Anyone having the pleasure of hearing Arianna Huffington speak about her experience of collapsing from exhaustion that inspired her book Thrive and the third matrix work, will no doubt resonate with her message.
I sure do as a neuroscientist and coach working with people to help them find balance using my original model of heart and mind fusion. So here are three reasons from neuroscience described in practical, everyday terms to help you understand why rest is fundamental to good and lasting performance. After all, who wants a burnout at key moments in life be they weddings, mergers, public offerings, new hires, or everyday interactions with people we meet, love and do business with.
1. Visual stimulation puts a massive pressure on your brain
Counter action: closed eyes
Visual cortex, the part of your brain that is devoted to processing visual stimuli is the largest cortical tissue within the brain. It's serious brain real estate. No wonder. As the wise saying goes "A picture is worth a thousand words". Visual content is rich in information.
In today's world it is also overwhelming, ever present and at times a bit of a nuisance: from constant adverts, media, mobile devices and everything and everyone especially in large cities moving around you at high speed.
All this visual input comes into your brain through the eyes. You can't help it or filter it. And it makes your brain work extra hard during the day as your mind absorbs and processes this information all the while you go about your daily life and work. This puts a huge processing strain on thee brain that only closing your eyes can remedy.
Counter this drain with periodically closing your eyes and deep breathing. Unplug so you can rest.
2. Prolonged multitasking and intense focus stress the brain
Counter acton: rest breaks
Neurons (your brains cells) function by working together. When you think, certain cell circuits become engaged and fire together. Prolonged and intense thinking makes more and more cells light up and work. But excited cells can at times have a difficult time switching off meaning that the longer you work, the more the brain heats up as every cell requires constant fuel to keep it functioning. As the judging and evaluating part of your brain gets engaged, without a break this group of cells becomes overactive and can, in fact, inhibit other cells from making important associations and new links. This trapped energy keeps heating up the system metaphorically but without releasing insights and breakthroughs.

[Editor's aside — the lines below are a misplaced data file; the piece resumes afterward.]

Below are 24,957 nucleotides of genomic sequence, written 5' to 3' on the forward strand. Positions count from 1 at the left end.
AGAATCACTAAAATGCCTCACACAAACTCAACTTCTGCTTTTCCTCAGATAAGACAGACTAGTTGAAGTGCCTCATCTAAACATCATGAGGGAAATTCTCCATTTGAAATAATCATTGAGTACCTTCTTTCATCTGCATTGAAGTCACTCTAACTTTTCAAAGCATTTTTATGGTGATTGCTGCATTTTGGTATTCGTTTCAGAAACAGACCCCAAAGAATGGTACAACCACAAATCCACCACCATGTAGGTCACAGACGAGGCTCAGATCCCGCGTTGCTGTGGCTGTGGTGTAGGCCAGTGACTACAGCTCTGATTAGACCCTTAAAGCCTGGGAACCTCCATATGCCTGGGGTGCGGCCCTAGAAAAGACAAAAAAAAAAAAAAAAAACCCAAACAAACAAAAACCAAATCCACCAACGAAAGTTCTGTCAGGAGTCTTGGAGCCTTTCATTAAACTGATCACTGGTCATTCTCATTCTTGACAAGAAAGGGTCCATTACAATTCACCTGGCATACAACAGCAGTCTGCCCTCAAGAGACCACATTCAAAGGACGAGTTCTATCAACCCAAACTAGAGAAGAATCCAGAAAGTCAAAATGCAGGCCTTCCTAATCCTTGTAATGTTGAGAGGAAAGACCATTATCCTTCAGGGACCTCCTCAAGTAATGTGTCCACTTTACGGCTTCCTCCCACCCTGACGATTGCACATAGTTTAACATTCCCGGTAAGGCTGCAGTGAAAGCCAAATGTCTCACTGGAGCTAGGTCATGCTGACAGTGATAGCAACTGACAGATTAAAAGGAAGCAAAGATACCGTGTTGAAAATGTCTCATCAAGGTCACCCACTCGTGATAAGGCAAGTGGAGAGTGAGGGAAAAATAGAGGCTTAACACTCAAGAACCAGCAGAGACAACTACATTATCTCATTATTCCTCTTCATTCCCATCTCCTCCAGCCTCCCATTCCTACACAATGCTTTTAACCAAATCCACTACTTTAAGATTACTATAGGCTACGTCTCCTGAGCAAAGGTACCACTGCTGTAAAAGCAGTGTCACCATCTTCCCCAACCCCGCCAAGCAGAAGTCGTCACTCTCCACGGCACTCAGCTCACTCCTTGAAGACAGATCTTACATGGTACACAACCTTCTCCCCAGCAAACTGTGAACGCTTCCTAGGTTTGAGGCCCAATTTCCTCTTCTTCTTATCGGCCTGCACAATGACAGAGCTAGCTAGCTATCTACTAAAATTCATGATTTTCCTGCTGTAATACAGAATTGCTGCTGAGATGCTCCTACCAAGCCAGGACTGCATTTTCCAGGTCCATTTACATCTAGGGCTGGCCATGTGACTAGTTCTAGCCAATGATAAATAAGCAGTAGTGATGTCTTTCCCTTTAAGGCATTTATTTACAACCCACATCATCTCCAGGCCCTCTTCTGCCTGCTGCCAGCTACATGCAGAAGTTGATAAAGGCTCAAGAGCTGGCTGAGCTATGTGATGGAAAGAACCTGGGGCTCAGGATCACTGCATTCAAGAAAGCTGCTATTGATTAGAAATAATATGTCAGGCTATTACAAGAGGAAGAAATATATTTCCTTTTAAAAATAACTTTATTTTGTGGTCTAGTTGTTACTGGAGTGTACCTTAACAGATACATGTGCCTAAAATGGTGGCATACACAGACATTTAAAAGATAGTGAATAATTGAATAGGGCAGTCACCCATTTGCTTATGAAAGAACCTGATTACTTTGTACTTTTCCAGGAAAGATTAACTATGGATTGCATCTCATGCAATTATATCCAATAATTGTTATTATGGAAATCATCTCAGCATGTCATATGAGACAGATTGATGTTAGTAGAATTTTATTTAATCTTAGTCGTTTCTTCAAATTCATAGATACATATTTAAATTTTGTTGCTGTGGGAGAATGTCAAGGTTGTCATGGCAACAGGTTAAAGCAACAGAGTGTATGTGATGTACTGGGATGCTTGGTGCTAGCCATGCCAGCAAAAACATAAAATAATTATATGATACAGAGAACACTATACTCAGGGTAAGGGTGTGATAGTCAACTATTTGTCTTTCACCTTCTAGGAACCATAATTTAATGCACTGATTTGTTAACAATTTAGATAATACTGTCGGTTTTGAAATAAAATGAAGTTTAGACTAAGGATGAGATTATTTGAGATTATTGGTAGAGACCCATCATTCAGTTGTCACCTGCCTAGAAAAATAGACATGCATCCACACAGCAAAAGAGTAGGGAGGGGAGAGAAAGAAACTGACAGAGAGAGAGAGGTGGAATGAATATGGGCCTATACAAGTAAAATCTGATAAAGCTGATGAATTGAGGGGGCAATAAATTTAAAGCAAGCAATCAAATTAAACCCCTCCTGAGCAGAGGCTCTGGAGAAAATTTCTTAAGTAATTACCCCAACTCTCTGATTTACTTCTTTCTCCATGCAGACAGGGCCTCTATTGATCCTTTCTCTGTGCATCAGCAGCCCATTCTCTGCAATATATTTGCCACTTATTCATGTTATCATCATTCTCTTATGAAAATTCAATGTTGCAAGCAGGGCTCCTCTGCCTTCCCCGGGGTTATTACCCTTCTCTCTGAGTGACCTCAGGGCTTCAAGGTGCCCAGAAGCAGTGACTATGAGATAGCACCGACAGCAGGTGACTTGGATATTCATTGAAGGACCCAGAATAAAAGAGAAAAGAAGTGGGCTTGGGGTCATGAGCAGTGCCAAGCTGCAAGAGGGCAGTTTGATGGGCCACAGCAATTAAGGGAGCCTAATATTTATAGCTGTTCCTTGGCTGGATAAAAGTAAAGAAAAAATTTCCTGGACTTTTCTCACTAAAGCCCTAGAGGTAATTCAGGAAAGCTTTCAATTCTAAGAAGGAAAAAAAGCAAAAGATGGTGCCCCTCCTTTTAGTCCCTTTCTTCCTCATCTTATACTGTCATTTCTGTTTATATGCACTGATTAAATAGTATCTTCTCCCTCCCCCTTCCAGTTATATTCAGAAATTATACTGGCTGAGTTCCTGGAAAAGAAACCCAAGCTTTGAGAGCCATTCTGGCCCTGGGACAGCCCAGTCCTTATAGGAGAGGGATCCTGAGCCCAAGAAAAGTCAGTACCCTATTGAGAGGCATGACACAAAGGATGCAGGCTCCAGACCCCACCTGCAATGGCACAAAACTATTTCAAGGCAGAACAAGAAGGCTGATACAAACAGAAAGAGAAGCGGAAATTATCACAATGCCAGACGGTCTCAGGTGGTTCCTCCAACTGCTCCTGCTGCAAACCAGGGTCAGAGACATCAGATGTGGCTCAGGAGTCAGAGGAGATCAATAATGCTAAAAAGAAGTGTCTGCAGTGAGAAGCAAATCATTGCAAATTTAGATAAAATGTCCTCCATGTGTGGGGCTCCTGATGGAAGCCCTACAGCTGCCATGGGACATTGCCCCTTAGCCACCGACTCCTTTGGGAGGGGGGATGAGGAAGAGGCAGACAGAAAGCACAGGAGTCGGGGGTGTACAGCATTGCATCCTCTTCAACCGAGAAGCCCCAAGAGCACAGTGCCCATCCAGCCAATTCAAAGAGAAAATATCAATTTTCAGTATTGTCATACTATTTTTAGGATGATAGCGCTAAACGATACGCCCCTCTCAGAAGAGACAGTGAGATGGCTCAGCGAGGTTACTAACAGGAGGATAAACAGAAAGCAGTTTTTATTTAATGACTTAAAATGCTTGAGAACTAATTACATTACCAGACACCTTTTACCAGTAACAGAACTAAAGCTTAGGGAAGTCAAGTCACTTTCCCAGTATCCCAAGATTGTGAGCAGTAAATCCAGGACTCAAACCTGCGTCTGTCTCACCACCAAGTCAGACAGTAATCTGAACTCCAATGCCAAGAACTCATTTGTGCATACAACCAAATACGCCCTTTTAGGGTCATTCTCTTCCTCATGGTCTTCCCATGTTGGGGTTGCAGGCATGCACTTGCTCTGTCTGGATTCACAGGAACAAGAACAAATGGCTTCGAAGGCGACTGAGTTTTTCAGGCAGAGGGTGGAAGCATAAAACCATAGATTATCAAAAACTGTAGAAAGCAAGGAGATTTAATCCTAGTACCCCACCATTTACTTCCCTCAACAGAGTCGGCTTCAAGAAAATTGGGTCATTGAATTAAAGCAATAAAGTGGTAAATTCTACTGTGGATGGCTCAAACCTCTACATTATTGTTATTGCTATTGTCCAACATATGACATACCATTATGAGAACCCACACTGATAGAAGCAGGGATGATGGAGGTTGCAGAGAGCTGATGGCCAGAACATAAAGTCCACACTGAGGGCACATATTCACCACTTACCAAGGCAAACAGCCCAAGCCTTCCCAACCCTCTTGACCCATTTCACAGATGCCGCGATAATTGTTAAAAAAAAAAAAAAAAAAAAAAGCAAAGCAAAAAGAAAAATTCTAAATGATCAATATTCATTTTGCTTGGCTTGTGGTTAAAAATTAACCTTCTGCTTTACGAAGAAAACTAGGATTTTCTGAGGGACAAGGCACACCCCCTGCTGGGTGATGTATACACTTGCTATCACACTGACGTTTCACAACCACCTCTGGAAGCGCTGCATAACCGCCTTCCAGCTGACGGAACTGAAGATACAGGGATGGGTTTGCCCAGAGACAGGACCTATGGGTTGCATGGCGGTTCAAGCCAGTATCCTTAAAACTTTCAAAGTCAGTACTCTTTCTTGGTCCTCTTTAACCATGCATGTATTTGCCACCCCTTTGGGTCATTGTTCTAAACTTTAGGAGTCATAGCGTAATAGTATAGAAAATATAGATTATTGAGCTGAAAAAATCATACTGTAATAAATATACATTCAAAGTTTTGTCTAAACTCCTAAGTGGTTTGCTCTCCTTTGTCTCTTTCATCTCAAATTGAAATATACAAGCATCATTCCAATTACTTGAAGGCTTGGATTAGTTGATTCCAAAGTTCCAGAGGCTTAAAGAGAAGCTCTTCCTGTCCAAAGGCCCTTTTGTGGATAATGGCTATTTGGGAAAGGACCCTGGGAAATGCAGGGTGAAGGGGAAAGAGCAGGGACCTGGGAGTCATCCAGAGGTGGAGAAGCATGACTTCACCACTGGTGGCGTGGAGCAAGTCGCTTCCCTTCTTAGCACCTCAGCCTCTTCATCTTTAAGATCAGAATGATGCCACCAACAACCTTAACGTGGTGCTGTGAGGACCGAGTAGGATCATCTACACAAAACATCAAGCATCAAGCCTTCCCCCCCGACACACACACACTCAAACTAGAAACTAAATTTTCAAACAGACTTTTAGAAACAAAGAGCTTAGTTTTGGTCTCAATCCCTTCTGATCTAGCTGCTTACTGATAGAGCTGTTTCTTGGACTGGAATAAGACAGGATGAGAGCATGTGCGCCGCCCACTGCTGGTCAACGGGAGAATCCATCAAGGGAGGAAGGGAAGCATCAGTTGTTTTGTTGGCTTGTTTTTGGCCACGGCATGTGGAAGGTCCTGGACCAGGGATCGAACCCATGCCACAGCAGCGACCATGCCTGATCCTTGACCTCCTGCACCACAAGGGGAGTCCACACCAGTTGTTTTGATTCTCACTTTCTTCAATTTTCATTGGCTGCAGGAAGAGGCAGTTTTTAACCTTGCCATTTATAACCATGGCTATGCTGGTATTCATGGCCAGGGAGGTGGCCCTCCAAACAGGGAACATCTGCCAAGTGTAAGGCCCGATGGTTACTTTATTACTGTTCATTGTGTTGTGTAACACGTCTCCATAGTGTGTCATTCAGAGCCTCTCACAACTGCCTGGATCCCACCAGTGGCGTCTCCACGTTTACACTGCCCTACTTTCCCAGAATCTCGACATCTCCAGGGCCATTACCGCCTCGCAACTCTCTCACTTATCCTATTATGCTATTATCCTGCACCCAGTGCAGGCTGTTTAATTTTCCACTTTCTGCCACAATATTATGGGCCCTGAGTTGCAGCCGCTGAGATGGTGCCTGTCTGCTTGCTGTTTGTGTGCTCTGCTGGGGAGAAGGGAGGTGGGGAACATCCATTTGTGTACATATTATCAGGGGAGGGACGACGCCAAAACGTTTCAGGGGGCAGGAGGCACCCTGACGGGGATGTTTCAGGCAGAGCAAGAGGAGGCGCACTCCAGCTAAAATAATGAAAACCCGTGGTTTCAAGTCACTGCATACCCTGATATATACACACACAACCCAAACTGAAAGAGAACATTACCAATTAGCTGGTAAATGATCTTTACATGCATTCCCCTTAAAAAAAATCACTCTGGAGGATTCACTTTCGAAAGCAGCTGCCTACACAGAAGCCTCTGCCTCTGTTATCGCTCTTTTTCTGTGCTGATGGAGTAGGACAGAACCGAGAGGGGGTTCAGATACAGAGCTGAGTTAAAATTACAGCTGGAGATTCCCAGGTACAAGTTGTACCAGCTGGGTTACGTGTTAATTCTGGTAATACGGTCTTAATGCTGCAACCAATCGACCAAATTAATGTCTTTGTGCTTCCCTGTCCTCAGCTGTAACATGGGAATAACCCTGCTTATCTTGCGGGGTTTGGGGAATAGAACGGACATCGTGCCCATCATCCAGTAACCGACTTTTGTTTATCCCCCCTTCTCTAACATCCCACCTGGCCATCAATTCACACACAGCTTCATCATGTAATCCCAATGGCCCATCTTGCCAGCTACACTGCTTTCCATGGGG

Counter the drain with periodic stops and task switches or physical rest. As you switch tasks you will call on a completely different sets of neurons. But this means doing something radically different. If you sat and wrote, stand up and move. Or simply take a proper break! Go get fresh air.
3. Depriving yourself of sleep prevents your mind from creating order and logic
Counter action: sleep
Most people that come to see me are attached to the idea that to achieve more they simply need to work longer. This is counter intuitive and wrong. Imagine your mind like a giant world library of ideas, reflections, inspiration and information. To be efficient, it requires a cataloguing system so that what you need can be found quickly and efficiently. Sleep accomplishes this function.
When you sleep, the brain keeps working for you. Cleaning up, reorganising, making sense of all the things that happens during the day. During sleep your mind also creates a much needed integration between your recent memories and your past memories and experiences so it can produce meaning and continuity. When there is not enough sleep, this healthy process is disrupted and creates havoc. This is why sleep deprivation has been used as a form of torture.
Counter this with regular sleep dates. Use your diary to book yourself in for at least one eight hour sleep night per week. Notice how as you give yourself rest, your brain wakes up and performs faster and better for you.Suggest a correction